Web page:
The Arthaśāstra is a vast compendium comprising 15 books, which are divided into 150 chapters, 180 sections and 6000 shlokas. The Sanskrit meaning of Arth is wealth, but Kautilya’s meaning encompasses a much wider canvas. The wealth of a nation has two major pillars – its territory and its subjects. The treatise is essentially a treatise on the art of governance and covers all aspects required for a society to function internally, and as a nation-state in its relations externally. Thus, at the macro level, the topics covered a span from statecraft, war to diplomacy. At the other end of the spectrum, micromanagement of the state is also covered in detail, e.g., revenue sources and taxation, commodity prices and their taxes, standardisation of weights and measures, the organisation of the army, descriptions of forts and defences. Interestingly, there exists a very prominent mention of the Navy as it has mentioned the ‘superintendent of ships’ in Book II. Kautilya may have foreseen the importance of a seaborne force and a Navy.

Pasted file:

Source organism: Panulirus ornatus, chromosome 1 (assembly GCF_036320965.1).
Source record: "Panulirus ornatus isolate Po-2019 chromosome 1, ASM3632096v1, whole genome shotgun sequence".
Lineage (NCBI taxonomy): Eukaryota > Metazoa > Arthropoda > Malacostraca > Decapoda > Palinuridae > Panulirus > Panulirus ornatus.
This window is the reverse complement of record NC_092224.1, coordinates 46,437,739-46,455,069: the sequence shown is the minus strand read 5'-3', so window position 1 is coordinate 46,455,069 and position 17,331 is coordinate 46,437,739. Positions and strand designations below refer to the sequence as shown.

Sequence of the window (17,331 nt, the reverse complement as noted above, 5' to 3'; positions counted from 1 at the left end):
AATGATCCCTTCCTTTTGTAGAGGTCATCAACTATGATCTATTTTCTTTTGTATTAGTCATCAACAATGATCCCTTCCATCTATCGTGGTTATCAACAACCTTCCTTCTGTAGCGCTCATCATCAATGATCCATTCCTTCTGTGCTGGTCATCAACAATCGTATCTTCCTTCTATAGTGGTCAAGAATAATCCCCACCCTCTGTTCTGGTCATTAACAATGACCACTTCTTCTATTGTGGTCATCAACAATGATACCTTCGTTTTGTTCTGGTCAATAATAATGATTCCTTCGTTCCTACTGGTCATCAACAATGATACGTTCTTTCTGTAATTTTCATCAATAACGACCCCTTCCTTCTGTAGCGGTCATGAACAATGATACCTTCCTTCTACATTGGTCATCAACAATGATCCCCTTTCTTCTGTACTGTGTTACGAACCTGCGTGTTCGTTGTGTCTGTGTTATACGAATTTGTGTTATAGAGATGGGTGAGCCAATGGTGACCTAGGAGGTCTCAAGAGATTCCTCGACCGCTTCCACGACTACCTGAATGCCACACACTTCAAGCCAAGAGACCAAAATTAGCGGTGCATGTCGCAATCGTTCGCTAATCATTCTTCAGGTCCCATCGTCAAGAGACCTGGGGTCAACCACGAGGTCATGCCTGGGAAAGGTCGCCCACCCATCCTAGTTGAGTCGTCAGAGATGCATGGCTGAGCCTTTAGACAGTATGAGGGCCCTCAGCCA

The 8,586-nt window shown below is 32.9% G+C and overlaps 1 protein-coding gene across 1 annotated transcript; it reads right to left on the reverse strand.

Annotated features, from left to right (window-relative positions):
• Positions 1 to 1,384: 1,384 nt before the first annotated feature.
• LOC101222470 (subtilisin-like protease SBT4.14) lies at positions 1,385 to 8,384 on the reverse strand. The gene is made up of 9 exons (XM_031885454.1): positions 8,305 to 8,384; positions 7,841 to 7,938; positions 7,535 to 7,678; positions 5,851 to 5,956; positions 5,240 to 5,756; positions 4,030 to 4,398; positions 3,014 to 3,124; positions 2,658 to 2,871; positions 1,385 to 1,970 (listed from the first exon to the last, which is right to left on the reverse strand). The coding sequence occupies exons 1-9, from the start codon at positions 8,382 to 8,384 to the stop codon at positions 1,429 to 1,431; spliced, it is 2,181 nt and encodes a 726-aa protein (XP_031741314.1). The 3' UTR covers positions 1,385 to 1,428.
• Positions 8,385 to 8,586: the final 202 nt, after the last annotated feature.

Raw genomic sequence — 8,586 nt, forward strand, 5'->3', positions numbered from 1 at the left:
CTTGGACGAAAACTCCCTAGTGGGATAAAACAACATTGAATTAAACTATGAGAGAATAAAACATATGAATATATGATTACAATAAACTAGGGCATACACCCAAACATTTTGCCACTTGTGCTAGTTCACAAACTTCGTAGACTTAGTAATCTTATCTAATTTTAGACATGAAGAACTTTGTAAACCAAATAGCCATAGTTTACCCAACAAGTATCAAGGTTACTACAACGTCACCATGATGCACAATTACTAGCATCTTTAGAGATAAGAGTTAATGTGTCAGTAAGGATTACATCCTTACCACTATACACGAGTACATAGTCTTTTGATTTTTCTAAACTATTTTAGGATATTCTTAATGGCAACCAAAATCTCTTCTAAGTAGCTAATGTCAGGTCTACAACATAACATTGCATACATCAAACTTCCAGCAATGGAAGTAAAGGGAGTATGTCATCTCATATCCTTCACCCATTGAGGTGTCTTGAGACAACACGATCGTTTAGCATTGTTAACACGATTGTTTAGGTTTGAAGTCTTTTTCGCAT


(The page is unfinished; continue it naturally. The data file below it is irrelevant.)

Kautilya’s treatise in many ways reflects the complexity of the present world. The problems of his times continue to exist, though in a more magnified manner. Heinrich Zimmer describes it aptly, “One feels inclined to bestow new and deep respect on the genius who at that early period recognised and elucidated the basic forces and situations that were to remain perennial in the human political field. The same style of Indian thought that invented the game of chess grasped with profound insight the rules of this larger game of power. And these are rules that cannot be disregarded by anyone seriously preparing to enter the field of political action, whether for motives of rugged individualism or in order to take the world in his hands.”[x] Kautilya wasn’t just a strategist, he was a guru, a researcher, and an inspiring thought leader. He is among the foremost expert on leadership and good governance the world has known.